What types of details did George Eliot use to recreate the market scene in Romola? Which are specific to the novel's time and place? Which details provide clues about daily life in 15th century...

What types of details did George Eliot use to recreate the market scene in Romola? Which are specific to the novel's time and place? Which details provide clues about daily life in 15th century Florence?

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kipling2448 | (Level 3) Educator Emeritus

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George Eliot's (nee Mary Ann Evans) novel Romola features a complicated love triangle involving the titular character, the blind scholar Bardo de’ Bardi’s daughter, the shipwrecked scholar, Tito, and the local barber’s daughter, Tessa. It's set against the backdrop of a rapidly transforming Florence (immediately following the death of the town’s long-time leader, Lorenzo de’ Medici, and the looming war against France), and provides perhaps one of literature’s longest drawn-out sentences describing the central market and its role in the town’s day-to-day life.  For purposes of brevity, it is not reproduced in whole here.  Suffice it to say, the following passage from the opening chapter of Romola, titled “Proem,” provides Eliot’s first and most descriptive passage regarding the market:

“They had now emerged from the narrow streets into a broad piazza, known to the older Florentine writers as the Mercato Vecchio, or the Old Market.  This piazza, though it had been the scene of a provision-market from time immemorial, and may, perhaps, says fond imagination, be the very spot to which the Fesulean ancestors of the Florentines descended from their high fastness to traffic with the rustic population of the valley, had not been shunned as a place of residence by Florentine wealth.  In the early decades of the fifteenth century, which was now near its end, the Medici and other powerful families of the popolani grassi, or commercial nobility, had their houses there, not perhaps finding their ears much offended by the loud roar of mingled dialects, or their eyes much shocked by the butchers’ stalls . . . The proud corporation, or Art, of butchers was in abeyance, and it was the great-harvest time of the market-gardeners, the cheese-mongers, the vendors of macaroni, corn, eggs, milk, and dried fruits . . .”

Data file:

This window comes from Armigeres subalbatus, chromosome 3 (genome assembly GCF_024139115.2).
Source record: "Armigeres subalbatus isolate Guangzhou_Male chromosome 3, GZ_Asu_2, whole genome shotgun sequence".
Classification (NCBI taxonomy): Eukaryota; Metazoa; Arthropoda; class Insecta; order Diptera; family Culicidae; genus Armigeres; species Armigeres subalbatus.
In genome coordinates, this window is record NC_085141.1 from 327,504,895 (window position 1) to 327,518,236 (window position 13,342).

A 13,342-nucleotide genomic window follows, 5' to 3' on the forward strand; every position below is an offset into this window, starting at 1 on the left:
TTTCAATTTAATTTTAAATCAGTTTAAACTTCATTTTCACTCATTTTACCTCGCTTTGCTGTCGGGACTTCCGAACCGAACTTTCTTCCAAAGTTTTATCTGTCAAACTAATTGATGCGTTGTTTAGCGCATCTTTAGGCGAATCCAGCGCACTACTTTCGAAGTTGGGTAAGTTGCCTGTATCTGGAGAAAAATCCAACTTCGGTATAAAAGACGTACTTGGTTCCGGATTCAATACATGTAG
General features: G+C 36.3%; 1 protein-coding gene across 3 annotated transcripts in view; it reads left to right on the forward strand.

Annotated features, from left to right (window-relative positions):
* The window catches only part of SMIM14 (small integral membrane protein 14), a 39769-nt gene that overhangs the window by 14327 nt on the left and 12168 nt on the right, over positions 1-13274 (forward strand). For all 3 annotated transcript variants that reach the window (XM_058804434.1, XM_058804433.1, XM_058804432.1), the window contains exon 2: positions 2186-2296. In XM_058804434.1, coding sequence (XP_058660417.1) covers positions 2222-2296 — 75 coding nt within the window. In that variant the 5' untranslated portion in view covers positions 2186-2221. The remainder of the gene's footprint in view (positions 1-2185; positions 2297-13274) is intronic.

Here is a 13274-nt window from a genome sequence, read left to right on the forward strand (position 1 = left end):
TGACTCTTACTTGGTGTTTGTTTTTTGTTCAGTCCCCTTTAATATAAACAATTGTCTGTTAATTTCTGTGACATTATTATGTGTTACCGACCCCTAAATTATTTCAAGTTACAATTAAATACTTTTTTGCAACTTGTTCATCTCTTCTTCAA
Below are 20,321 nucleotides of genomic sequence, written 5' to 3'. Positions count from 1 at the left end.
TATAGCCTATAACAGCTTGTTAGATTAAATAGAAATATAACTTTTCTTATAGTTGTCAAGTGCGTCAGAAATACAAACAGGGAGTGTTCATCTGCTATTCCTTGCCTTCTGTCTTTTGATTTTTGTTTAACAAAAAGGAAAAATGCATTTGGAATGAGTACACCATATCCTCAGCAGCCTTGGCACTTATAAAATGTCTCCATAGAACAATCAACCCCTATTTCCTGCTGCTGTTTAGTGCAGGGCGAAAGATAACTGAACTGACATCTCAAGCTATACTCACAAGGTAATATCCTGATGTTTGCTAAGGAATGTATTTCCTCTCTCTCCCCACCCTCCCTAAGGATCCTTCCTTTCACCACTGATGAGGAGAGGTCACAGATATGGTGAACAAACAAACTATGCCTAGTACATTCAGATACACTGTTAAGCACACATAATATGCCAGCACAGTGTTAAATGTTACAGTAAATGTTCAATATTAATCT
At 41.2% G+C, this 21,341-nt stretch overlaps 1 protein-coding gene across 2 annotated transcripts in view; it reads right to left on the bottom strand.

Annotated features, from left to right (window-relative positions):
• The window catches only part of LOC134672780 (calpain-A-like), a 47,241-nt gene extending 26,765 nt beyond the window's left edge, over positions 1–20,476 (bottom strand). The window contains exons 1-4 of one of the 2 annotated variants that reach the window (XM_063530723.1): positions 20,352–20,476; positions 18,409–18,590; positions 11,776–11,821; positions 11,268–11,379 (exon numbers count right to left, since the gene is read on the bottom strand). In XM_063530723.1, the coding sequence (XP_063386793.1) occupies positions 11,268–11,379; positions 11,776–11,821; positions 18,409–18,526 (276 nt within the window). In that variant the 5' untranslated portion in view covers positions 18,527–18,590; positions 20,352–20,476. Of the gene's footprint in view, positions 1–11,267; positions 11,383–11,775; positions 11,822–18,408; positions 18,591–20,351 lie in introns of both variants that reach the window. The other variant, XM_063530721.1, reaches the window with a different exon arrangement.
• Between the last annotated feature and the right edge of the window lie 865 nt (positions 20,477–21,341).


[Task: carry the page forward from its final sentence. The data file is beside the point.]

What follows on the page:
In that passage, Eliot provides the reader nuggets of historical and cultural background that reflect her long-time interest in Italy and, particularly, Florentine culture.  Eliot’s interest in Italy has been well-documented (see, for example, Andrew Thompson’s George Eliot and Italy; Thompson notes the influences on Eliot’s literature stemming from this interest in Italian history and culture and the details she accumulated during her six visits there), and her personal observations are felt throughout her novel.  The Old Market, Eliot points out, served as the focal point of Florentine life, and was one place where the upper classes could be counted on to be found mingling among the lower classes, including the merchants whose stands and stores characterized this socially-important venue.  The market had, Eliot points out, evolved over time, with its streets becoming increasingly peopled by the less-affluent and less-cultured among Florentine society.  The market, though, retained its position as the main confluence of Florentine society, with the more rugged elements sharing space with the more refined hold-outs from an earlier period.  As she wrote later in that opening chapter:

“Ladies and gentlemen, who came to market, looked on at a larger amount of amateur fighting than could easily be seen in later times, and behold more revolting rags, beggary, and rascaldom, than modern householders could well picture to themselves. . . But, still, there was the relief of prettier sights: there were brood-rabbits, not less innocent and astonished than those of own period; there were doves and singing-birds to bought as presents for the children; there were even kittens for sale . . . And high on a pillar in the center of the place – a venerable pillar, fetched from the church of San Giovanni – stood Donatello’s stone statue of Plenty, with a fountain near it where, says old Pucci, the good wives of the market freshened their utensils, and their throats also; not because they were unable to buy wine, but because they wished to save money for their husbands.”

Eliot’s descriptions of the Old Market reflect her study of Italian history and her observations of Florentine culture.  She was able to capture the essence of a central square in a bustling, vibrant city as it had inevitably aged over the years.  Romola would have suffered greatly if not for the author’s first-hand observations of the novel’s settings.  Her descriptions, while occurring within the context of her less-than-fluent prose (at least as observed by one reader who can write run-on sentences with the best of them) make her novel a valuable source of insight into the Italy of an earlier time.

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